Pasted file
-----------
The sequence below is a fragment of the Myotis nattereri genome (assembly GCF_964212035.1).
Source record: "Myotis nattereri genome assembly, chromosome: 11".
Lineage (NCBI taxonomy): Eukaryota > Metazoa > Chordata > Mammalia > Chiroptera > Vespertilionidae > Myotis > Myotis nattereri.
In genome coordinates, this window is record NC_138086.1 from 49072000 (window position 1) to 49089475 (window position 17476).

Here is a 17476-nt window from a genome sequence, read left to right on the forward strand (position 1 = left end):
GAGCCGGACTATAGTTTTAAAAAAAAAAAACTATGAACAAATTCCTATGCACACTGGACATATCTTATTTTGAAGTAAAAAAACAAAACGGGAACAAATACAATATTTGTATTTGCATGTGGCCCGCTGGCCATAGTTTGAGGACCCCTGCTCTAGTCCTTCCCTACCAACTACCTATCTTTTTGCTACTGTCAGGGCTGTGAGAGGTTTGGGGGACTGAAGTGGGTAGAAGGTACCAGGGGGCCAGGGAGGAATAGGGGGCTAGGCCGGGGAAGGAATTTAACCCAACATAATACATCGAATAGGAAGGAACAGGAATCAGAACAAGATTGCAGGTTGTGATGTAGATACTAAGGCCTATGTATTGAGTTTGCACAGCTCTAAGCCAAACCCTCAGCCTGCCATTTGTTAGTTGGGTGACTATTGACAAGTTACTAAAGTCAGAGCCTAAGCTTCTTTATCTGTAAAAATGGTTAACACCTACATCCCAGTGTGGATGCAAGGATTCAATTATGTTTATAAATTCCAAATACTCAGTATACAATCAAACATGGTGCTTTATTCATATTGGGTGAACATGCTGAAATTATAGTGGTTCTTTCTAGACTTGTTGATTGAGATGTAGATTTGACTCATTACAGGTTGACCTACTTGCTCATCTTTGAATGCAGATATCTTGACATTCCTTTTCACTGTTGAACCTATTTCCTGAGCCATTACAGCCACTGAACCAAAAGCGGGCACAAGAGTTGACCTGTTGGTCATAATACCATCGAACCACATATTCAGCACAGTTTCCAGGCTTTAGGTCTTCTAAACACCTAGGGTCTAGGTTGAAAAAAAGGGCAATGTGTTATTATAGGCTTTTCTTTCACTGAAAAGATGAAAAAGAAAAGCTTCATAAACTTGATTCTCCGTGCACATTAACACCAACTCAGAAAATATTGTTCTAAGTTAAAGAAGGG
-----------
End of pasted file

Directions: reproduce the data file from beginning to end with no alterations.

The sequence below is a fragment of the Myotis nattereri genome (assembly GCF_964212035.1).
Source record: "Myotis nattereri genome assembly, chromosome: 11".
Lineage (NCBI taxonomy): Eukaryota > Metazoa > Chordata > Mammalia > Chiroptera > Vespertilionidae > Myotis > Myotis nattereri.
In genome coordinates, this window is record NC_138086.1 from 49072000 (window position 1) to 49089475 (window position 17476).

Here is a 17476-nt window from a genome sequence, read left to right on the forward strand (position 1 = left end):
GAGCCGGACTATAGTTTTAAAAAAAAAAAACTATGAACAAATTCCTATGCACACTGGACATATCTTATTTTGAAGTAAAAAAACAAAACGGGAACAAATACAATATTTGTATTTGCATGTGGCCCGCTGGCCATAGTTTGAGGACCCCTGCTCTAGTCCTTCCCTACCAACTACCTATCTTTTTGCTACTGTCAGGGCTGTGAGAGGTTTGGGGGACTGAAGTGGGTAGAAGGTACCAGGGGGCCAGGGAGGAATAGGGGGCTAGGCCGGGGAAGGAATTTAACCCAACATAATACATCGAATAGGAAGGAACAGGAATCAGAACAAGATTGCAGGTTGTGATGTAGATACTAAGGCCTATGTATTGAGTTTGCACAGCTCTAAGCCAAACCCTCAGCCTGCCATTTGTTAGTTGGGTGACTATTGACAAGTTACTAAAGTCAGAGCCTAAGCTTCTTTATCTGTAAAAATGGTTAACACCTACATCCCAGTGTGGATGCAAGGATTCAATTATGTTTATAAATTCCAAATACTCAGTATACAATCAAACATGGTGCTTTATTCATATTGGGTGAACATGCTGAAATTATAGTGGTTCTTTCTAGACTTGTTGATTGAGATGTAGATTTGACTCATTACAGGTTGACCTACTTGCTCATCTTTGAATGCAGATATCTTGACATTCCTTTTCACTGTTGAACCTATTTCCTGAGCCATTACAGCCACTGAACCAAAAGCGGGCACAAGAGTTGACCTGTTGGTCATAATACCATCGAACCACATATTCAGCACAGTTTCCAGGCTTTAGGTCTTCTAAACACCTAGGGTCTAGGTTGAAAAAAAGGGCAATGTGTTATTATAGGCTTTTCTTTCACTGAAAAGATGAAAAAGAAAAGCTTCATAAACTTGATTCTCCGTGCACATTAACACCAACTCAGAAAATATTGTTCTAAGTTAAAGAAGGG